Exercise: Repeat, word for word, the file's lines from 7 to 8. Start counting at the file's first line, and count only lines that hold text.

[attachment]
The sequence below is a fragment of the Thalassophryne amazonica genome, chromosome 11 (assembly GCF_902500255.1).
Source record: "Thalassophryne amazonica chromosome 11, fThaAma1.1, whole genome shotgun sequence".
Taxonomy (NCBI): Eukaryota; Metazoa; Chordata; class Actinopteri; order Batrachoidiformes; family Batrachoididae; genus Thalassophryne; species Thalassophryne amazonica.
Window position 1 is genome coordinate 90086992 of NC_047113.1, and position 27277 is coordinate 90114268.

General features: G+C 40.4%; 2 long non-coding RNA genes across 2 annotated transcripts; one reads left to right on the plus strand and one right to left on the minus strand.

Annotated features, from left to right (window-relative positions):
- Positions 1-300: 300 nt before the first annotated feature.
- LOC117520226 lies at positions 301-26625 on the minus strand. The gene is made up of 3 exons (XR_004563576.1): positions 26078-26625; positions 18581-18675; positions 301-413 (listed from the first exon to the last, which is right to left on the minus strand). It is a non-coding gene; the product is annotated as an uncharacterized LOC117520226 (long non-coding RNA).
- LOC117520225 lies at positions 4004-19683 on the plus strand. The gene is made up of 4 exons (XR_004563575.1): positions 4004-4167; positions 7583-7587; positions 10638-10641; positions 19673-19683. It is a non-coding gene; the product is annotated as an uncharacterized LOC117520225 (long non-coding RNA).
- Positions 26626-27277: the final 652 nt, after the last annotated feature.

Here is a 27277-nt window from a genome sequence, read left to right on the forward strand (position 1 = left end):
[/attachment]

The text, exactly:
- Positions 1-300: 300 nt before the first annotated feature.
- LOC117520226 lies at positions 301-26625 on the minus strand. The gene is made up of 3 exons (XR_004563576.1): positions 26078-26625; positions 18581-18675; positions 301-413 (listed from the first exon to the last, which is right to left on the minus strand). It is a non-coding gene; the product is annotated as an uncharacterized LOC117520226 (long non-coding RNA).